How simulation has helped fight COVID-19

By Christina Rucinski

COVID-19 turned the world upside down. Schools and restaurants closed. People were out of their jobs. Hospitals were overrun. Lives were lost. It seemed like the world shut down. But in reality, health care workers stepped up to take care of the ill and risked their wellbeing. Medical device and pharmaceutical companies started to race to find a cure for COVID-19. And other companies adapted to create products that would help save lives. Read on to learn about how companies used simulation to fight the pandemic.

Simulation in a medical evacuation cabin

To minimize the spread of infection, it is important to understand the risk of COVID-19 transmission in enclosed areas. The United States Air Force (USAF) set out to do just that. A medevac cabin was developed with a transient multiphase mode that has more than 100,000 particles to track the spread using a high-performance computing cluster. The model tracked particles and predicted the landing spots of these particles, along with the number of particles in the air.

This model influenced choices about cabin layout, patient density and airflow conditions. By using Simcenter STAR-CCM+, USAF was able to model the movement of contaminants from a sick passenger to optimize ventilation and safety procedures.

To read the full story, head to our customer’s success stories here.

Acceleration of UV-C air purifier development

When the pandemic hit, the world shut down, and questions were raised. How do we minimize transmission in indoor spaces? How can we reopen safely? Outdoor seating has become the norm as we live through the pandemic. People have taken to hiking and walking outdoors as a means to keep occupied. Indoors is the most dangerous place to be with COVID-19.

While the health care industry fights COVID-19 on the frontlines, other companies have turned their attention to another challenge – how to make indoors safer. Heraeus Noblelight is a leader in the light technology field, producing lamps with ultraviolet (UV) and infrared wavelengths. Following the onset of COVID-19, the company’s goal was to create a UV air purifier for killing the virus in the air. The project went from ideation to completion in only six months, and the Soluva UV-C lamp was created. To achieve their goal, Heraeus Noblelight used multiphysics CFD simulation with Simcenter STAR-CCM+ to optimize the device’s performance and analyze airflow and transmission of droplets. The team also used computer-aided design (CAD)-embedded Simcenter FLOEFD for optimal device placement inside a bus.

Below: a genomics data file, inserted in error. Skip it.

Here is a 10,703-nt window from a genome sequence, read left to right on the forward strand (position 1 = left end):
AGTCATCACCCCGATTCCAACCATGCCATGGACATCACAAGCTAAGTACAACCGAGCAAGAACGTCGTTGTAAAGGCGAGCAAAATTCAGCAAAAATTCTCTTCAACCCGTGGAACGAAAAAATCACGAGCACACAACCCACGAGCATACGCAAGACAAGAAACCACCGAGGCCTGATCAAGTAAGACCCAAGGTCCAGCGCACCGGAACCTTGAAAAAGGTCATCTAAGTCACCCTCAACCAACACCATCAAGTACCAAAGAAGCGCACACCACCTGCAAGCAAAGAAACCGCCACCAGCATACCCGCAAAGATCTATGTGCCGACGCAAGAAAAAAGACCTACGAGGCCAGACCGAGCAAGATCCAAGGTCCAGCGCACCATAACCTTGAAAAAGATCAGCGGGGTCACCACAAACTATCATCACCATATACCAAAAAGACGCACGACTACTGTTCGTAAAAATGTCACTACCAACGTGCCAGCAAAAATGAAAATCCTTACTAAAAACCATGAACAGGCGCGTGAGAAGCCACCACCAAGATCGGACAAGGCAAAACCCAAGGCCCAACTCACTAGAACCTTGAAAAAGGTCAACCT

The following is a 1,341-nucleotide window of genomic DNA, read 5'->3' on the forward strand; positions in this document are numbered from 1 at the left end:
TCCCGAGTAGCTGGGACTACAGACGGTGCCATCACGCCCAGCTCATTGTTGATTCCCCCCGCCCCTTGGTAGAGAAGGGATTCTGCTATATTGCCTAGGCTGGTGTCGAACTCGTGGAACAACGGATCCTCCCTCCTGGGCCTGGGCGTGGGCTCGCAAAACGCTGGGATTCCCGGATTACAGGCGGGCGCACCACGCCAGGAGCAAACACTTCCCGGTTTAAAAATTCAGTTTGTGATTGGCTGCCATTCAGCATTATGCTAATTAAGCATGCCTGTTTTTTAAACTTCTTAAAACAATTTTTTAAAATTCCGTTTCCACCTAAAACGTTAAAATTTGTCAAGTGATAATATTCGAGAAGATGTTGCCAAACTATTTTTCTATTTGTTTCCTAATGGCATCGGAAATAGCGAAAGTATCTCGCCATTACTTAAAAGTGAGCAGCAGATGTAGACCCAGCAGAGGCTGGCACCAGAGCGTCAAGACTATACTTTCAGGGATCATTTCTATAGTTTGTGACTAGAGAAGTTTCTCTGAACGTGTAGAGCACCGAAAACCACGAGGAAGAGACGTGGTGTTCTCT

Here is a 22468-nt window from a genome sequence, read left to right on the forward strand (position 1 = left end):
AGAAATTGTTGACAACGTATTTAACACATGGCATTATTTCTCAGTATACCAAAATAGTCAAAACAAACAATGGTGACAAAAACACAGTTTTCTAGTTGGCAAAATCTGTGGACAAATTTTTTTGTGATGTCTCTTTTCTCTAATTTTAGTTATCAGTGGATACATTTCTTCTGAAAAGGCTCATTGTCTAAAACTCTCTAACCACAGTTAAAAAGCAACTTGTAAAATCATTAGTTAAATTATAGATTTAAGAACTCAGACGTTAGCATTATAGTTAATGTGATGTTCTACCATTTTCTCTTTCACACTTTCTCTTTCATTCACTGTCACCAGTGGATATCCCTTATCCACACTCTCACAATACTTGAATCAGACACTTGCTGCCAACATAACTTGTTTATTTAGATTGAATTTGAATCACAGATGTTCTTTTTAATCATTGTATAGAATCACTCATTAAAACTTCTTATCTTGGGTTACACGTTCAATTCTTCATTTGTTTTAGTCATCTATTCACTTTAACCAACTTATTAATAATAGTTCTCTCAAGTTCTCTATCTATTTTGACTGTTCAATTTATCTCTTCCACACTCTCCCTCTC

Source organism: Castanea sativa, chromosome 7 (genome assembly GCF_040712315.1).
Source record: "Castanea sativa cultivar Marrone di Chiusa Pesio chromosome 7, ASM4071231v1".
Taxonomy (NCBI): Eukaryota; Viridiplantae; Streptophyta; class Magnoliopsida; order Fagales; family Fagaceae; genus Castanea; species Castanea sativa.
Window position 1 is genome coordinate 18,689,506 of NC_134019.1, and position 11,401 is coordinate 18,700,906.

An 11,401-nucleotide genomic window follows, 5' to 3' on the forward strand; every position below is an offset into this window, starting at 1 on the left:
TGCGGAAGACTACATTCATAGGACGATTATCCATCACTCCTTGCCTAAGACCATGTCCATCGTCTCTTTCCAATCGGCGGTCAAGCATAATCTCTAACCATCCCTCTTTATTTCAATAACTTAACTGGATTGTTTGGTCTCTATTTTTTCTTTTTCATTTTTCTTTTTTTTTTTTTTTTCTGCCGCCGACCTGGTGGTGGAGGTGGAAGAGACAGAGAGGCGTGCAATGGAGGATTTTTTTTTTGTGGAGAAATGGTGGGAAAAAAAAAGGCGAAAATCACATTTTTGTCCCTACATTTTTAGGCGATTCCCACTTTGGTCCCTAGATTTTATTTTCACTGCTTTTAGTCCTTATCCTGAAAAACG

To learn more about the Soluva UV-C lamp, check out the full story here.

Classroom simulation for airflow and ventilation

No one wants schools to go back to normal more than parents and teachers. Due to COVID-19, most schools and universities closed and went to online teaching due to outbreaks. Some schools are still in an online format because of new variants, which are not optimal for teaching students. Understanding airflow in classrooms was and still is crucial for minimizing the risk of COVID transmission and allowing schools to reopen.

Jaros, Baum and Bolles (JB&B) is an engineering consulting firm. JB&B worked with the New York Times to investigate how to keep the classroom ventilated and minimize transmission. They used Simcenter Flovent to analyze classroom airflow in three scenarios – no open windows, an open window and a fan for ventilation. The results showed that opening a window helps to reduce transmission of COVID-19.

To read the full investigation, read the blog here.

Rapid ventilator design and development

Many medical device companies shifted to focus on how to fight COVID. With the indefinite delay in elective surgery, many manufacturers turned to develop rapid testing and ventilators. As a result, Medtronic designed and developed the Puritan Bennett 560 (PB560) ventilator.

The use of simulation in every stage of the ventilator’s development significantly reduced development time, enabling faster production. Medtronic utilized the comprehensive digital twin to achieve design excellence and ensure that the design could become a product. This enabled the product performance to be verified against the requirements and provided traceability. The 3D product designs were able to be rotated and exploded as required for correct construction.

To learn more about the development of the PB560 ventilator, read the white paper.

Do you want to learn more about COVID-19 and how simulation has helped fight the pandemic? Check out this blog.

Interested in other blogs about the medical device industry? Explore more here.

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This article first appeared on the Siemens Digital Industries Software blog at